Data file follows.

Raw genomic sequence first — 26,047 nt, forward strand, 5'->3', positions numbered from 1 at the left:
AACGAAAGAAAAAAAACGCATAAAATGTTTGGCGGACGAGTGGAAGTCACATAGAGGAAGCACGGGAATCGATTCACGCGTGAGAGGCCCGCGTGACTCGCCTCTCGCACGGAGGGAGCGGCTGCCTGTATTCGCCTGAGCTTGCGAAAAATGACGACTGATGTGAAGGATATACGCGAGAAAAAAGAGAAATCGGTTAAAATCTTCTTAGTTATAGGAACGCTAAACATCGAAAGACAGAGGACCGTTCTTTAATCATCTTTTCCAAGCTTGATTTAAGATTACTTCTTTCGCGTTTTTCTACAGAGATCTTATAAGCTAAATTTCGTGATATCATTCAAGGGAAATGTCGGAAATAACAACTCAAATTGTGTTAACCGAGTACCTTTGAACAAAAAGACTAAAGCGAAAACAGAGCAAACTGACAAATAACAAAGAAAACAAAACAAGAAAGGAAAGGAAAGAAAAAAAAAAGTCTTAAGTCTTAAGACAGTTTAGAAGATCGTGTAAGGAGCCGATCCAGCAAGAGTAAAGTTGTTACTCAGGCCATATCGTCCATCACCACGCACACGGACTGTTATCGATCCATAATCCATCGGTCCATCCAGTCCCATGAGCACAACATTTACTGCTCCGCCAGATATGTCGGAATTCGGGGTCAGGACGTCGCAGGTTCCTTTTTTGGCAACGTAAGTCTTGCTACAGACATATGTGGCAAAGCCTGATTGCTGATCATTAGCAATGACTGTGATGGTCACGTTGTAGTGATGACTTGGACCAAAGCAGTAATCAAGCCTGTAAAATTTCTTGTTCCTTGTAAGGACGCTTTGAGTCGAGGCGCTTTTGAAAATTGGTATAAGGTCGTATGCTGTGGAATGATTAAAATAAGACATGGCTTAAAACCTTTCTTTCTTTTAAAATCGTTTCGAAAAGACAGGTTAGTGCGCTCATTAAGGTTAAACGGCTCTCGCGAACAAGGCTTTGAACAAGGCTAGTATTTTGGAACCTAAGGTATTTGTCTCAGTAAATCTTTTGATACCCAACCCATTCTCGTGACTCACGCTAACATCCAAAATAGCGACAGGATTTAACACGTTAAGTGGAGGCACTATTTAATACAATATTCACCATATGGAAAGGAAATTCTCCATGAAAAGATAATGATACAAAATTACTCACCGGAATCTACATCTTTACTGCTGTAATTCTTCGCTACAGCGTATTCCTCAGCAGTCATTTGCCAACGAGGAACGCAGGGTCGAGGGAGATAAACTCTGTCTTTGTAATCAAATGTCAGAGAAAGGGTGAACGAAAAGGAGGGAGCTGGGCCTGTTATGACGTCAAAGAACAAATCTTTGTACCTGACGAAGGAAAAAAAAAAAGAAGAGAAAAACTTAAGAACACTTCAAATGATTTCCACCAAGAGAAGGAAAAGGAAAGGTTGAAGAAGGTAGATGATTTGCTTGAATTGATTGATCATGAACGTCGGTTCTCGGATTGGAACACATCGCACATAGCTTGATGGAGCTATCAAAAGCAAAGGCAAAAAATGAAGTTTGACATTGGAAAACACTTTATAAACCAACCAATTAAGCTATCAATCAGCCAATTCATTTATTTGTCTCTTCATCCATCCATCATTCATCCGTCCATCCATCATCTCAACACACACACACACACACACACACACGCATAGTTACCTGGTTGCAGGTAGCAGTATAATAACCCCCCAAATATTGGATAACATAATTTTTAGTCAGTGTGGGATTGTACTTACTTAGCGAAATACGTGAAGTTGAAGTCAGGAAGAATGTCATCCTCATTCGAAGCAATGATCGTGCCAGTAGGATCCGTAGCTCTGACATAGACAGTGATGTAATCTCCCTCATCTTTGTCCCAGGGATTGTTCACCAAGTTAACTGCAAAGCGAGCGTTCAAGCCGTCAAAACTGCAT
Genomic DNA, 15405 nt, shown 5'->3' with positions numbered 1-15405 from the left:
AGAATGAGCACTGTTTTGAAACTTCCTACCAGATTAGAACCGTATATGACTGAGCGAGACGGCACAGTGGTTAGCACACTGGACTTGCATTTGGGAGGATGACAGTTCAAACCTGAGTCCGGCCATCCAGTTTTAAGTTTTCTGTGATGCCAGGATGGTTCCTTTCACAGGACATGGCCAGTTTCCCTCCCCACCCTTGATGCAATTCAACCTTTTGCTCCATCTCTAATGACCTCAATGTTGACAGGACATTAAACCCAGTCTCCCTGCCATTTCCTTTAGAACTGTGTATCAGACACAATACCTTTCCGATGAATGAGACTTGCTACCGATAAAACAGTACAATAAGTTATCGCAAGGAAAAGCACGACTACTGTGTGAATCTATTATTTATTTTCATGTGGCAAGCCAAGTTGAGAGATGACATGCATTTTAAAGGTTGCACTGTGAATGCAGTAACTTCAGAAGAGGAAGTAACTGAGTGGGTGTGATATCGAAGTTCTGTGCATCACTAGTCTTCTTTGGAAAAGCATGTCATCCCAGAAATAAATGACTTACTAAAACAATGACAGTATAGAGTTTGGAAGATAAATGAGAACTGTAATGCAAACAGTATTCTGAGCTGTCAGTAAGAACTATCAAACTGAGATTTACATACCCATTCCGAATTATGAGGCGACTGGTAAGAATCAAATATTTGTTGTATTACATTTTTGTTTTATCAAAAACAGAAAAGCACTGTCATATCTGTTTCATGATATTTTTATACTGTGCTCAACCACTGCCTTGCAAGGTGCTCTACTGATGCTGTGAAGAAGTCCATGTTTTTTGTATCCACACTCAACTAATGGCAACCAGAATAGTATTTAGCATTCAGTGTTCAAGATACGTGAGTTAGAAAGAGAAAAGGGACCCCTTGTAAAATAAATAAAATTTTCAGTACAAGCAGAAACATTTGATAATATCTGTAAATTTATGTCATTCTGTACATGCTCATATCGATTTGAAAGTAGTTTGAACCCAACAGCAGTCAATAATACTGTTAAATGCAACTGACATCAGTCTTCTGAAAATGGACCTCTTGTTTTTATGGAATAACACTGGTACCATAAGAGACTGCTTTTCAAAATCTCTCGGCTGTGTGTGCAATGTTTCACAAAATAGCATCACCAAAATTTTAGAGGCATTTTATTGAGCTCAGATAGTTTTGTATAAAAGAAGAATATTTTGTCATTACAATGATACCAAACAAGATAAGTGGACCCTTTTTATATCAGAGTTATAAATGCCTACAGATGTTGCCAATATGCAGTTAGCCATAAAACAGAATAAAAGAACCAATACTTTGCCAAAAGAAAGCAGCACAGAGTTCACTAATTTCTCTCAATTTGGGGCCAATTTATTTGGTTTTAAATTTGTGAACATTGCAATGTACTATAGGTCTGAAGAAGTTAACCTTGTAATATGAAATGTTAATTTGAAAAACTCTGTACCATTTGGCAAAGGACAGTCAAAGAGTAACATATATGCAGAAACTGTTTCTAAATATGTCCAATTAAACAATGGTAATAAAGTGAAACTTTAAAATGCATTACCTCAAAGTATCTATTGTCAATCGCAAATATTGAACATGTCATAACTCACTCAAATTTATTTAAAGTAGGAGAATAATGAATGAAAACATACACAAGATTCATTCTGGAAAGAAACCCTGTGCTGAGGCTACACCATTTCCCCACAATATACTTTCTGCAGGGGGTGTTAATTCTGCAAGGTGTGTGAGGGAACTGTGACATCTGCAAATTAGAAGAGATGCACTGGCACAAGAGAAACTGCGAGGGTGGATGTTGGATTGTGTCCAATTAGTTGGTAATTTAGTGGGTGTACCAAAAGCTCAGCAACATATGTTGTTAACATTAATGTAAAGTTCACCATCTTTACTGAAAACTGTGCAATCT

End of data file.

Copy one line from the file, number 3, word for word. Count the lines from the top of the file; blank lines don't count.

Genomic DNA, 15405 nt, shown 5'->3' with positions numbered 1-15405 from the left: